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Hello everyone, and welcome to today’s blog! This blog is derived from one of my 31/31 blogs last year, where I wrote about what I would do if I were in charge of Nintendo. Today’s blog is similar, but instead of covering Nintendo as a whole, I’m going more in-depth on one of my favorite franchises, Pokemon. I’ve been playing Pokemon since I was 6, with the first game I ever played a Pokemon Gold game that my friend brought over to my house one day. It’s a series that is near and dear to my heart, and in this blog, I’ll list off some suggestions of what I as a fan would like to see in the series future. Let’s begin!
(Found this courtesy of cerpintaxman) Hello everyone, and welcome to the fourth installment in my “Ode to…” series, in which I write short poems/raps about games and series that I enjoy. When I did the first one of these last year, I had no idea that they would be as well-received as they have been, and for that, I have to sincerely thank everyone who has read and commented on them. This entry is an ode to the Madden series of video games, and I honestly have no idea how this will go. I attempt to write all of these under an hour, and I try to write the first things that come to my head. If it didn’t flow well in writing, well, it gets scrapped and re-written. I like the spontaneity of it being written that way, and hopefully you do as well. Let us begin!
Hello everyone and welcome to the start of a new series that I like to call “Gaming Journals.” The concept is very simple. If I play through a notable game, I’ll retell what happened in the form of a blog. I don’t currently have any others in this series planned out, but I think it’s a novel idea. Before I go any further though, I have to say that inspiration for this series is very heavily derived from Saint’s excellent Half-Life series, and the site “Carl’s Blogs,” where the site editor has some excellent, excellent run-throughs of Civilization V and other games. Here’s a link to the site, with the link being one of his victories with the Siamese (strong language occasionally used): http://www.carlsguides.com/strategy/civilization5/walkthroughs/siamgame.php
No, this is not a goodbye blog. But it’s been a weird year so far. And it’s only half over. And while today might not be the official half-way point of the year, it’s quite close, and so I felt like now is a good time to reflect on the year so far, and to transition into summer writing. The goal of the blog is two-fold: First, to get back into the fold of writing here frequently, and to give you, the reader, an idea of some blogs to expect from me in the upcoming months. Second, the goal of the blog is for me to have a space to physically write down some of my ideas, and get feedback on them. Plus, they say that reflecting can be therapeutic, and that’s always a plus.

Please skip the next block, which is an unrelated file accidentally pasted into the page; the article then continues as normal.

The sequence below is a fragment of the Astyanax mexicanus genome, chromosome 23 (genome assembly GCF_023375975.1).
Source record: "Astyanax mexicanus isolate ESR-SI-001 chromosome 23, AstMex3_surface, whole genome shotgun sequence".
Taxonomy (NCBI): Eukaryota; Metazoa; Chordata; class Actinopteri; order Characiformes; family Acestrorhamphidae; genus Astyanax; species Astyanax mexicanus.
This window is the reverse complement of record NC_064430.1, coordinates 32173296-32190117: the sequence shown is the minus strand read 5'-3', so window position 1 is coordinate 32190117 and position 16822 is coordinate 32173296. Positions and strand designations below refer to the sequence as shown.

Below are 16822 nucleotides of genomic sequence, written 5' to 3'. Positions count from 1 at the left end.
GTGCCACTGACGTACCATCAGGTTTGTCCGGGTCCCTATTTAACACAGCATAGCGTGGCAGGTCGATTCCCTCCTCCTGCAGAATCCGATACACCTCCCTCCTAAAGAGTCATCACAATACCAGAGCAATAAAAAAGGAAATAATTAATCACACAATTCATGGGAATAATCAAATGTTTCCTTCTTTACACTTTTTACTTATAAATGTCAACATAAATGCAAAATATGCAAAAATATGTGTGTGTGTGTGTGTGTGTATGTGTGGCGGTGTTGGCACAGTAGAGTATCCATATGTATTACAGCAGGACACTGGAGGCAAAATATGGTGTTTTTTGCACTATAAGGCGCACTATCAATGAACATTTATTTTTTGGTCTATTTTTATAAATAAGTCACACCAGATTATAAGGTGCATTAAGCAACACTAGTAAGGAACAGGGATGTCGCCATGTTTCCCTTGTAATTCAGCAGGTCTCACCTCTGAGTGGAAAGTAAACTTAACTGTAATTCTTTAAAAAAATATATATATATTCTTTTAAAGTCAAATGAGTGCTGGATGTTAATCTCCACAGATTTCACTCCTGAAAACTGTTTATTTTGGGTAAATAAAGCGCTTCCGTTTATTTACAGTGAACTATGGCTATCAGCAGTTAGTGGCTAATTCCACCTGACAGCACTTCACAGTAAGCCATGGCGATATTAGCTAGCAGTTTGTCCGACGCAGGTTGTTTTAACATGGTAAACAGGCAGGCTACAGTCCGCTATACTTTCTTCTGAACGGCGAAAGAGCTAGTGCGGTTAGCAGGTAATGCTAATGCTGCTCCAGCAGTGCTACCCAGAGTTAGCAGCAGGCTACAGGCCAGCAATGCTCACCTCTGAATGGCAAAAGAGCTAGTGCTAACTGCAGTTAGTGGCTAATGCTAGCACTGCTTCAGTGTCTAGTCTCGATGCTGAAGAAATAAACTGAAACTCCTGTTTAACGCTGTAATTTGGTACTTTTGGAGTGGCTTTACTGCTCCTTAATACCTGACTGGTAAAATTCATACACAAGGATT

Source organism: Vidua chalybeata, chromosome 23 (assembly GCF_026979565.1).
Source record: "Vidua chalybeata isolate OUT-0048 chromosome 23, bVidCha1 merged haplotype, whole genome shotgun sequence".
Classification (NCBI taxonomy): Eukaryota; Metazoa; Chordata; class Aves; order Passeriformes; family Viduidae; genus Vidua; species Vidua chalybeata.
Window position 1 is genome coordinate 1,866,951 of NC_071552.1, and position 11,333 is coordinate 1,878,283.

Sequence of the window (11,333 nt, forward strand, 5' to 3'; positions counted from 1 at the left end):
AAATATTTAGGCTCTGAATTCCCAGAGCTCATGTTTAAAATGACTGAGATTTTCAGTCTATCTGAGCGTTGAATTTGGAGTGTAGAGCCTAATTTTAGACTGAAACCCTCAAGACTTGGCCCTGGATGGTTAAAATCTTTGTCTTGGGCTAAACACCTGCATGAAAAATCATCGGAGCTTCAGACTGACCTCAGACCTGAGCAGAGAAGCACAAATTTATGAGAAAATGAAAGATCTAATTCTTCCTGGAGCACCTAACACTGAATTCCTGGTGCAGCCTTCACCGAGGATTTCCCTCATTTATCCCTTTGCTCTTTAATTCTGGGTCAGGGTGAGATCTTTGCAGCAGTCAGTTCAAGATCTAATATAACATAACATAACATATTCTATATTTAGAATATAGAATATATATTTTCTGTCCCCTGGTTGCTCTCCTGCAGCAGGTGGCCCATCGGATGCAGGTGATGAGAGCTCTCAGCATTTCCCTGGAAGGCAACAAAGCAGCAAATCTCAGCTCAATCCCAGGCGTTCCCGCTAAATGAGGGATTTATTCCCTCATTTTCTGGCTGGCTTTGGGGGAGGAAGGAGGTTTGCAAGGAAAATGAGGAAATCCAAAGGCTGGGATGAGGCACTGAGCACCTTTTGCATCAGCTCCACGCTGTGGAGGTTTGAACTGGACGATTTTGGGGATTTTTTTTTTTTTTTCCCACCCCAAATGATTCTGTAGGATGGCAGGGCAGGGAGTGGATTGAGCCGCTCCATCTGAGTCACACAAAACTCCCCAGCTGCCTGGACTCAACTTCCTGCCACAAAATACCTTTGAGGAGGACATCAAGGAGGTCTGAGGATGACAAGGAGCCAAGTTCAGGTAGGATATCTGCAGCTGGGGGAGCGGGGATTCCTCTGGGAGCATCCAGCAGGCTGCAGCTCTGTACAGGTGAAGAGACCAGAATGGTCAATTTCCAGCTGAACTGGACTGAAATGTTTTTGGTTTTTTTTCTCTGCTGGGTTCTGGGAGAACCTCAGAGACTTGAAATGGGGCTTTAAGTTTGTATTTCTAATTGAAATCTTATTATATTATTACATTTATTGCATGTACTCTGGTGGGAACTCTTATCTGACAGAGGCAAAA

SMR’s and Stranger’s Top 5 Music Albums of 2014 So Far
Hello everyone! And welcome to today’s blog. Lately, I’ve been playing a lot of the game Sid Meier’s Civilization V. It’s quickly become one of my favorite games of all time, and as such, I’ve had some fun with the game. Whether it’s been single player or multiplayer, the game has never failed to put a smile on my face. One of the main reasons why is the simple ability to name your religion and your cities in the game. So for this blog, I aim to share some of my personal favorite nicknames and puns that I’ve seen people give things while playing Civilization V. I hope that people find these in good taste, and that you all enjoy them. I only included the ones I thought were at least somewhat culturally and morally appropriate. With that disclaimer being said, please enjoy! I’ll have the spoof name in quotations, and the original name in parentheses. I’ll also have my own commentary here and there.
Hello everyone, and welcome to the first of my Twitch Plays Pokémon mini-series. Now I know that I said that these would be released over the past month, but of course, that didn’t happen. With that being said though, it’s been nice to watch a bit more of the series, and its progression, and to consolidate my thoughts on what I think of the whole thing. I figured now would be a good time to post my first of a few blogs on my thoughts about it. A few weeks ago, I posted an introduction to what the series will entail. Today’s blog will be about how the modern-day video game culture has built up the idea of the individual in the context of connected gaming. Now, with that being said, please enjoy the blog and feel free to share your thoughts below. I’m writing to get my thoughts solidified on the issue, and hearing other perspectives on the topic is more than appreciated.
“All hail the helix fossil,” “bird Jesus,” “anarchy and democracy.” Chances are, you’ve heard those terms lately, and you might even know what they come from. The terms come from “Twitch Plays Pokémon,” a giant social experiment in gaming that has been going on the last week or so that has really captured my attention. The basis of the experiment is simple. Let’s have many players all input buttons onto the twitch chat, and then about 20 seconds later, those inputs are recorded into the game. Now, here’s where the fun kicks in. There are two main types of ways that these inputs are registered. The first is democracy, which means that the inputs are all collected over a 20 second period, and the one that is the most popular is the one that the trainer does. It’s a little bit slower, and a quite a bit less popular, but in critical times in the game, it seems like people have been able to bond together to do that. The other option is anarchy, which means that after the inputs are collected, every single action is recorded. This leads to pure chaos of course, but it also makes things fairly fun. The end result of the whole thing is pretty beautifully summed up by this: